[Date Prev][Date Next][Thread Prev][Thread Next][Date Index][Thread Index]

Concordia vs TEX for book formatting jobs

    Date: Tue, 6 Dec 88 14:35 EST
    From: pan@athena.pangaro.dialnet.symbolics.com (Paul Pangaro)

    I am trying to understand the relative merits of using Concordia versus
    TEX for writing, editing and printing a large manuscript of some 200
    pages on the Symbolics.  I want to preview the results on my machine
    directly, because I may not get a laser printer right away and will want
    to take a tape to some other machine for output. It might also be nice
    to be able to print on a higher-res machine than the LGP-2, if possible.

    Does anyone have any thoughts/comparative experience? Thanks.

Both document preparation systems meet these minimal specifications.

In general, TeX is better if you want to have a lot of control over the form
of the document, and is better if you have equations in your document.  Your
TeX source and output DVI files will be portable.  If you ever decide to work
on your manuscript on a PC, MAC or UNIX box, then you will be able to directly
use the TeX products available for those machines.  

LaTeX gives you less control over the form of your document, but is easier to
use, and provides man neat document preparation features like table of
contents, and index.

Concordia is better integrated into the Lispm, and gives you the capability of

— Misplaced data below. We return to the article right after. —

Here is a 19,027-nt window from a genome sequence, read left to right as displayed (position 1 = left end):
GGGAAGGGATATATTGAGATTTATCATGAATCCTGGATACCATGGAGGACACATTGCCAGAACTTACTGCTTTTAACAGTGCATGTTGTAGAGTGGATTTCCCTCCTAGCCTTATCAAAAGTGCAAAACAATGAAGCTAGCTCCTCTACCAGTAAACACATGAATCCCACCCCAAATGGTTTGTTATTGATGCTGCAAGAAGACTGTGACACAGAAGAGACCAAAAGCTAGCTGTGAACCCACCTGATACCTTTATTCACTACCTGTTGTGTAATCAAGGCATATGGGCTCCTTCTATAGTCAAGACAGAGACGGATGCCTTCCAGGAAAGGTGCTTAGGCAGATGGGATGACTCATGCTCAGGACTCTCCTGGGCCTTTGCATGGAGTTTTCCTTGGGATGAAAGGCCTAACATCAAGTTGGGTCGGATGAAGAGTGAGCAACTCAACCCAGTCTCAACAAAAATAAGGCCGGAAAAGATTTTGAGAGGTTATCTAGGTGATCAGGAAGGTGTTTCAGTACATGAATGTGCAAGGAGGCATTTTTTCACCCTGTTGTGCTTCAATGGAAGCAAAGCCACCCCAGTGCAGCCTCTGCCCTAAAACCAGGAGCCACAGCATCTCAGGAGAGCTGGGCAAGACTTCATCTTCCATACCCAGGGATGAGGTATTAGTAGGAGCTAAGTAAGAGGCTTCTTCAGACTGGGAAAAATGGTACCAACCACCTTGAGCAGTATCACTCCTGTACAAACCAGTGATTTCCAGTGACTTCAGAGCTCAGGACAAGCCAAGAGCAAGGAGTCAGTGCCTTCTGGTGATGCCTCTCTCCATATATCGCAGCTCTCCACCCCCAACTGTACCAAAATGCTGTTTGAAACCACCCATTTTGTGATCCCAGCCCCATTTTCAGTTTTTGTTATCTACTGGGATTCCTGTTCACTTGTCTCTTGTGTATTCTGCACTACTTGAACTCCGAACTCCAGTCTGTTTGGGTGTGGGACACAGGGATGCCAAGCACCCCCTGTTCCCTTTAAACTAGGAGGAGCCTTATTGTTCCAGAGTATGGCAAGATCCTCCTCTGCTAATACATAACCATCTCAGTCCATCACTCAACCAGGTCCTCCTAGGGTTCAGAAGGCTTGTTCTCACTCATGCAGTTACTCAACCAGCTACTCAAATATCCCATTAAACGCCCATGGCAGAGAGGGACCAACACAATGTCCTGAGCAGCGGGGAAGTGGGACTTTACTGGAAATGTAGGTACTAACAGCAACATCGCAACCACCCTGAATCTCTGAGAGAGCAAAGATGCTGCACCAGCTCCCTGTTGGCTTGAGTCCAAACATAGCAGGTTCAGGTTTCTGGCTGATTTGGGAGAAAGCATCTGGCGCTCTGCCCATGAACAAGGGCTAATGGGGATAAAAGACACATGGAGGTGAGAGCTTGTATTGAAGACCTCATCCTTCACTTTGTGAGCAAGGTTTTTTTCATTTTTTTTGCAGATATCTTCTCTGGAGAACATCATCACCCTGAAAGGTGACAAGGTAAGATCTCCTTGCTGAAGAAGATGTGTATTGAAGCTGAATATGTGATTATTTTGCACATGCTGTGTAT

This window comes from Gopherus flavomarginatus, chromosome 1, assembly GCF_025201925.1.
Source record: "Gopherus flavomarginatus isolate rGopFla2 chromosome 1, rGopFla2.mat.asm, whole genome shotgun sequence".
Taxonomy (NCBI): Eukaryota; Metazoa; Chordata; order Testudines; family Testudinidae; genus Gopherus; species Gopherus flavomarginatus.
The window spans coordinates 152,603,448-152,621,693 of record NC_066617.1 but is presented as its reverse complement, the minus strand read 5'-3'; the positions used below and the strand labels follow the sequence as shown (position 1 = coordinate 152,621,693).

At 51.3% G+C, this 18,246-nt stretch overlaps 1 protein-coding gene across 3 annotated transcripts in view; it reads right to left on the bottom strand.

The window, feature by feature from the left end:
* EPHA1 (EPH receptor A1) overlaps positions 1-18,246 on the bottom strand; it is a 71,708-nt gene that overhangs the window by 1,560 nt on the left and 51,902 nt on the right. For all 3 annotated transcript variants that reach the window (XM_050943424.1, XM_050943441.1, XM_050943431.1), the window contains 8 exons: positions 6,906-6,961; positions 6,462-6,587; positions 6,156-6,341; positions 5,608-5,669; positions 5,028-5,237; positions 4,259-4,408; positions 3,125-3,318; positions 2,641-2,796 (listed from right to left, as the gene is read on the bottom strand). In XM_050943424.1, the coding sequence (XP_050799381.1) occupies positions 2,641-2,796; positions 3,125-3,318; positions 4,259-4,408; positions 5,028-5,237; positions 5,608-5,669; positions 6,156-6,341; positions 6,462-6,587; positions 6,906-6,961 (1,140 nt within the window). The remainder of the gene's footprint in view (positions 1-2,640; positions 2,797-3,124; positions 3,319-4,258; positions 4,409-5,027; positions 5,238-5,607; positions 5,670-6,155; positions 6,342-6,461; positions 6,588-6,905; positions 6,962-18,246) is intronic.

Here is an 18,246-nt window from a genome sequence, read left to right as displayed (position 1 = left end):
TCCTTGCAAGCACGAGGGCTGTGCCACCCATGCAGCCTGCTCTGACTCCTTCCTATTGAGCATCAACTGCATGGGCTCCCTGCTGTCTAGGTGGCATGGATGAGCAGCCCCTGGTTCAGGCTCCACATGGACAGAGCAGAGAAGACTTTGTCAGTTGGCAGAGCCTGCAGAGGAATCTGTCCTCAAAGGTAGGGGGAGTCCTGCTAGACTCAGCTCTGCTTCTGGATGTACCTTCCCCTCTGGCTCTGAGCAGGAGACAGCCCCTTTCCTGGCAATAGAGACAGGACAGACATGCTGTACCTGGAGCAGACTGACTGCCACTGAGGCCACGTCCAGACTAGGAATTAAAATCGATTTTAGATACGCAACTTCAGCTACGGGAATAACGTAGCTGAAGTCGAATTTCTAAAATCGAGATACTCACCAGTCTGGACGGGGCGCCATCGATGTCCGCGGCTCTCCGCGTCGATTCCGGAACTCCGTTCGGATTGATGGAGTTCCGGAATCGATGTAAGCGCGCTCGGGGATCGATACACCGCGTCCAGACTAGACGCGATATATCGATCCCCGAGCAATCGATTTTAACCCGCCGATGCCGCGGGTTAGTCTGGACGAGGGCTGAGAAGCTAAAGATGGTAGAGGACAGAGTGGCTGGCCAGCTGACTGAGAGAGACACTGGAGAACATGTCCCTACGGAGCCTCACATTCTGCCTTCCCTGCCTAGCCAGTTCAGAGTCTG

having an online interactive version of your document if it is desired.  It is
really neat for documents for which you want hardcopy form and you want other
people to interactively view online via the document examiner.  Concordia
also does a respectable good job of document formatting.  It works fine as
long as you are not overly concerned with the precise layout of your

The way you would get high resolution output from the two systems would be
different.  With TeX, to get higher resolution, you will have to find a
printer or publisher that will take DVI files and has his own high-resolution
CM fonts.  Some publishers even want just the TeX source, upon which they run
TeX themselves.

With Concordia, the interface to the printer or publisher will probably be
postscript files.  I am not sure whether concordia solely uses postscript
outline fonts or whether it uses some bitmap fonts.  If it does use bitmap
fonts, then the postscript file will still work on a high resolution printer,
but the bitmap fonts will come out at 300dpi, instead of the resolution of the
device.  It probably looks crummy to see high resolution postscript outline
fonts alongside low resolution bitmap fonts.  This could probably be fixed
with some hacking, but it is not clear that it can be done without sources.

TeX comes with sources.  I suspect Concordia does not.